Cal State faculty rally for higher salaries, trustees seek more state funding

Faculty members protested the CSU trustees meeting in downtown Long Beach Tuesday as part of an effort to get a salary increase.
Faculty members protested the CSU trustees meeting in downtown Long Beach Tuesday as part of an effort to get a salary increase.
Adolfo Guzman-Lopez/KPCC

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The battle over salaries between California State University and its faculty intensified Tuesday in Long Beach when hundreds of faculty from 23 campuses protested the university’s latest pay proposal.

The rally came as the trustees agreed to ask for millions more in state funds to support student enrollment and other university needs, but not for salary increases at the level the faculty seeks.

On Wednesday, that debate may sharpen further when the trustees take up a proposal to lift the cap off campus presidents' salaries, a move that the university says is needed to attract and keep top talent.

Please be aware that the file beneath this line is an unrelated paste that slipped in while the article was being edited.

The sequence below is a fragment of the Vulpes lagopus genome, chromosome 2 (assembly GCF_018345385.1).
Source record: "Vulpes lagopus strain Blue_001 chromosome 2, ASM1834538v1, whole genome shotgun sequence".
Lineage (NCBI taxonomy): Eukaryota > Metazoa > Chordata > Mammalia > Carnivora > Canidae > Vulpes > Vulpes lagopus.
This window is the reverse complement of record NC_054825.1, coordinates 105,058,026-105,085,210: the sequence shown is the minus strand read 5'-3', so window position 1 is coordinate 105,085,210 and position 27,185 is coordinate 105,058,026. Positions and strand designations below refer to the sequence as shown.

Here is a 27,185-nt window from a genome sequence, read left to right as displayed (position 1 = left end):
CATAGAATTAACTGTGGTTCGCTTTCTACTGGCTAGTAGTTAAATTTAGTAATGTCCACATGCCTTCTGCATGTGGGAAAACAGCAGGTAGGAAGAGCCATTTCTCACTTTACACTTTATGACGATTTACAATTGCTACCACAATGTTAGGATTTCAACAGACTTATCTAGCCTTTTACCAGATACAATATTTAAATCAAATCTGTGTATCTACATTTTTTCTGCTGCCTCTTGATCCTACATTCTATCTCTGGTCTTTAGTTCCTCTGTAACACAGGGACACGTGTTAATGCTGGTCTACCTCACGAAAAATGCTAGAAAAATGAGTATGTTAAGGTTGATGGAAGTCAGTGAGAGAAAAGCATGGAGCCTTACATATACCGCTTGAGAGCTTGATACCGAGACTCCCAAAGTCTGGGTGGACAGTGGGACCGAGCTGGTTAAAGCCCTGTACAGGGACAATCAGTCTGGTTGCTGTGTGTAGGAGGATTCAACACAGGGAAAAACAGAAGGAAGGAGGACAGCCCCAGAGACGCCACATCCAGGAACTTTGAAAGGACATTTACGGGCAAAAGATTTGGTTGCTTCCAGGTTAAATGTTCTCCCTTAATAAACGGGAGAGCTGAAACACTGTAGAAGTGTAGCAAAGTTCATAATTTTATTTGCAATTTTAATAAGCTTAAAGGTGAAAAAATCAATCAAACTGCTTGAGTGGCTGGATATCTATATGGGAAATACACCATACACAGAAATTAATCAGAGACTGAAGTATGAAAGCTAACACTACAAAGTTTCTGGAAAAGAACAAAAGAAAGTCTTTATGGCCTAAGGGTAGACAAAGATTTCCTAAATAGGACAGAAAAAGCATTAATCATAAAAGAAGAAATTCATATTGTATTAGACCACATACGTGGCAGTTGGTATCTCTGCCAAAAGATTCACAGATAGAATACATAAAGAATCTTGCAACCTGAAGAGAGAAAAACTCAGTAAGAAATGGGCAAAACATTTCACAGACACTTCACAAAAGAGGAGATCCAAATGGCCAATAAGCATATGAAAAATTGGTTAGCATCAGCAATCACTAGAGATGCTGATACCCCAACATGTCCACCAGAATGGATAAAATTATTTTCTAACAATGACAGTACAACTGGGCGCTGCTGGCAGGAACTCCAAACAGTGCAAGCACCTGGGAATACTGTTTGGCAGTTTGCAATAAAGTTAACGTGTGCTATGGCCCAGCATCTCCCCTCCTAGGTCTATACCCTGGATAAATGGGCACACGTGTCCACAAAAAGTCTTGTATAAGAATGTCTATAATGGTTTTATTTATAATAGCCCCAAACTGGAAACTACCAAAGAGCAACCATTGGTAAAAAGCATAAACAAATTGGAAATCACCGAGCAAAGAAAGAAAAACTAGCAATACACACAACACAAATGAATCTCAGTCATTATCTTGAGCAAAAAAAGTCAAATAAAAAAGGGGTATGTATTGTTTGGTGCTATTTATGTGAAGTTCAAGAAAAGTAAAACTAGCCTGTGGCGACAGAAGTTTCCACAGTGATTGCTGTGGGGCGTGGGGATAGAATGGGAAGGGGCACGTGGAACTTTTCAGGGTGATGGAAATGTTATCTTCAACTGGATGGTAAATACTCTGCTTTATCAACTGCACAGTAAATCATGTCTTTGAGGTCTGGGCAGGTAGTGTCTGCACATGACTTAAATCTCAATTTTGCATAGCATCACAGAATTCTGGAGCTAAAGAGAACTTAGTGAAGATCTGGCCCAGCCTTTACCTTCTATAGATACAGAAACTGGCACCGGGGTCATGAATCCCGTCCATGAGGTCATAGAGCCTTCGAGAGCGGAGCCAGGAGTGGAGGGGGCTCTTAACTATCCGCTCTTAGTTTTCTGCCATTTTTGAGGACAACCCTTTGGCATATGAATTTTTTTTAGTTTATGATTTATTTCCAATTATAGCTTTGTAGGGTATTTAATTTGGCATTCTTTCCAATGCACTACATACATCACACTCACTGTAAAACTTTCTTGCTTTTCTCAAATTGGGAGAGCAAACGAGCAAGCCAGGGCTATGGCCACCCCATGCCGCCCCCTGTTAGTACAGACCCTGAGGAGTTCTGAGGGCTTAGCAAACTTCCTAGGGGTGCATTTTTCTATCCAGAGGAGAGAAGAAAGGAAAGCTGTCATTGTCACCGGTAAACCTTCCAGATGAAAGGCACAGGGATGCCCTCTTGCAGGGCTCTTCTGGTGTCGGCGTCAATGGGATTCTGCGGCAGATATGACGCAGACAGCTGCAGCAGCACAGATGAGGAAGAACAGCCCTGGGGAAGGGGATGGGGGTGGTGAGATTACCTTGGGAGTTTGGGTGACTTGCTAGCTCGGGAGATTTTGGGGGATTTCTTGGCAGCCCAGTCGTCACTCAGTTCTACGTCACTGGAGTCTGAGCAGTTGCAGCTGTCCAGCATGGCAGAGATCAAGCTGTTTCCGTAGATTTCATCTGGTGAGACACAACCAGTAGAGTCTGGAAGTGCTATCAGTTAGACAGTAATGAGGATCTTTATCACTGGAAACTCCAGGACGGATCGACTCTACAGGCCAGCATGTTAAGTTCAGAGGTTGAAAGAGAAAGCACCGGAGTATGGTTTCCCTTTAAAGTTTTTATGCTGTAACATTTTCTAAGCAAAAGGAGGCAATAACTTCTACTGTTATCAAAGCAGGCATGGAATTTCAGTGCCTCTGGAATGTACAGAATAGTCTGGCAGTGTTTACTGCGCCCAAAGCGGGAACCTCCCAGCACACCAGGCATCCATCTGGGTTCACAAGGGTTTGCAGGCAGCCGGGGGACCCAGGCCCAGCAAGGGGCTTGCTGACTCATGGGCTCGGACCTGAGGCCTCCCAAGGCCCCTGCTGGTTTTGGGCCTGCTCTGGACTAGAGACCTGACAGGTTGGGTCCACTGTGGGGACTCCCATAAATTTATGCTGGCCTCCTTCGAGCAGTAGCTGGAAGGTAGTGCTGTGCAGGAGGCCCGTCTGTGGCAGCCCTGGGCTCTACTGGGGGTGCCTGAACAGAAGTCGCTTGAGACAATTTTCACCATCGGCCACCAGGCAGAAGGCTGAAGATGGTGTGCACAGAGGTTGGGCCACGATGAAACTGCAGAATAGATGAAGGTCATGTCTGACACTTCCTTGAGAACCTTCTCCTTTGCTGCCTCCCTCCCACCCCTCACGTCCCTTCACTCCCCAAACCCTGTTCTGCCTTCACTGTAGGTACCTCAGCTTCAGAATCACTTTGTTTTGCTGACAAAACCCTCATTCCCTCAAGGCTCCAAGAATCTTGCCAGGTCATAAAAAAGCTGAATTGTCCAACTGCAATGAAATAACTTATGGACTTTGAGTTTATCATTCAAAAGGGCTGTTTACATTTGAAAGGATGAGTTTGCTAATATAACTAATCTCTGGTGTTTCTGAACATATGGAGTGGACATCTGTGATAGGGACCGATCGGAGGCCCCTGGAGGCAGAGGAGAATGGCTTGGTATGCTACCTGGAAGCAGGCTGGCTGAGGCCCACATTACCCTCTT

The university is offering faculty a 2 percent raise, which Cal State said is what other employees are getting. That’s not enough, said Dona Nichols, who teaches communications at San Jose State.

“I can’t afford to send my children to the same school where I teach," she said. “I have three kids in community college right now because I can’t afford to pay the [Cal State] tuition, which has skyrocketed.”

The faculty union has demanded a 5 percent increase, arguing that it is in line with raises at other public institutions. The gap between the two sides is $68.9 million, according to the Cal State Chancellor's Office. 

The union represents 26,000 faculty members and recently voted to authorize a strike if contract negotiations fail. 

In the first day of its two-day meeting, the trustees approved the university's request to seek $103 million dollars more in state funds than lawmakers had promised the university in the next fiscal year. 

Dorothy Wills, union chair and an anthropology professor at Cal Poly Pomona, worries that salaries are falling behind other universities. She said that she's been teaching at the university since the 1980s, and that a 1.6 percent raise last year was the first pay increase she has received since before the recession.

"My daughter who got out of law school three years ago now makes as much money as I do, and I'm at the end of my career," Wills told KPCC.

Willis also voiced concerns about student debt and said that future scholars may not be able to pay off debts by teaching.

Faculty and supporters also planned a vigil for Nohemi Gonzalez, the Cal State Long Beach student who died in the Paris attacks on Friday.

This story has been updated.